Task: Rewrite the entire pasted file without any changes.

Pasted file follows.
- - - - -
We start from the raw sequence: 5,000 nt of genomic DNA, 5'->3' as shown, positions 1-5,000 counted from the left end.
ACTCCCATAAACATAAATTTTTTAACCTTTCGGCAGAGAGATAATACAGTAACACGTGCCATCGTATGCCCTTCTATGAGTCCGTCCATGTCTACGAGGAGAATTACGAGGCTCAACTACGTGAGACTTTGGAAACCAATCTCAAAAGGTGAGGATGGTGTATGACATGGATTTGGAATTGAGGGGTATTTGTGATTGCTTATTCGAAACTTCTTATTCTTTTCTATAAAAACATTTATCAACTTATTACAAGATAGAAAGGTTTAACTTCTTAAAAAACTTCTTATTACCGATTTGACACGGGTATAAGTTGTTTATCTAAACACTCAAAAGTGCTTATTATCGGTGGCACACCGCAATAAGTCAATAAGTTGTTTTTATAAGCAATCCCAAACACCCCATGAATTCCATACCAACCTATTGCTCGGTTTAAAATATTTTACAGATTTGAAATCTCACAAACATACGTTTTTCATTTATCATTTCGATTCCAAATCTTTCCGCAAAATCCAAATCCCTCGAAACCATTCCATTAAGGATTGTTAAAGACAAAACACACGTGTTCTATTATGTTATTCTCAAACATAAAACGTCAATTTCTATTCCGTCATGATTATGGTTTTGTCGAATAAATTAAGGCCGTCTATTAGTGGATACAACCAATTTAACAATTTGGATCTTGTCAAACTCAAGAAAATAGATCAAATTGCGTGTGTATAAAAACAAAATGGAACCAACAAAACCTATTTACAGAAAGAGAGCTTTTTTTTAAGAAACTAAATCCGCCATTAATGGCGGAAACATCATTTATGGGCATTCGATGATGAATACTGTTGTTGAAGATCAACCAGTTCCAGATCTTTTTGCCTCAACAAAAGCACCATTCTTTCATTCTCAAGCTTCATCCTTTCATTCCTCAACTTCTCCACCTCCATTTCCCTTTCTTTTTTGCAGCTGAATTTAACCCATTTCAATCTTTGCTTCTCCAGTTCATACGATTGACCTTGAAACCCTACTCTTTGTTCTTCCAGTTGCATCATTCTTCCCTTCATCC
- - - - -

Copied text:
We start from the raw sequence: 5,000 nt of genomic DNA, 5'->3' as shown, positions 1-5,000 counted from the left end.
ACTCCCATAAACATAAATTTTTTAACCTTTCGGCAGAGAGATAATACAGTAACACGTGCCATCGTATGCCCTTCTATGAGTCCGTCCATGTCTACGAGGAGAATTACGAGGCTCAACTACGTGAGACTTTGGAAACCAATCTCAAAAGGTGAGGATGGTGTATGACATGGATTTGGAATTGAGGGGTATTTGTGATTGCTTATTCGAAACTTCTTATTCTTTTCTATAAAAACATTTATCAACTTATTACAAGATAGAAAGGTTTAACTTCTTAAAAAACTTCTTATTACCGATTTGACACGGGTATAAGTTGTTTATCTAAACACTCAAAAGTGCTTATTATCGGTGGCACACCGCAATAAGTCAATAAGTTGTTTTTATAAGCAATCCCAAACACCCCATGAATTCCATACCAACCTATTGCTCGGTTTAAAATATTTTACAGATTTGAAATCTCACAAACATACGTTTTTCATTTATCATTTCGATTCCAAATCTTTCCGCAAAATCCAAATCCCTCGAAACCATTCCATTAAGGATTGTTAAAGACAAAACACACGTGTTCTATTATGTTATTCTCAAACATAAAACGTCAATTTCTATTCCGTCATGATTATGGTTTTGTCGAATAAATTAAGGCCGTCTATTAGTGGATACAACCAATTTAACAATTTGGATCTTGTCAAACTCAAGAAAATAGATCAAATTGCGTGTGTATAAAAACAAAATGGAACCAACAAAACCTATTTACAGAAAGAGAGCTTTTTTTTAAGAAACTAAATCCGCCATTAATGGCGGAAACATCATTTATGGGCATTCGATGATGAATACTGTTGTTGAAGATCAACCAGTTCCAGATCTTTTTGCCTCAACAAAAGCACCATTCTTTCATTCTCAAGCTTCATCCTTTCATTCCTCAACTTCTCCACCTCCATTTCCCTTTCTTTTTTGCAGCTGAATTTAACCCATTTCAATCTTTGCTTCTCCAGTTCATACGATTGACCTTGAAACCCTACTCTTTGTTCTTCCAGTTGCATCATTCTTCCCTTCATCC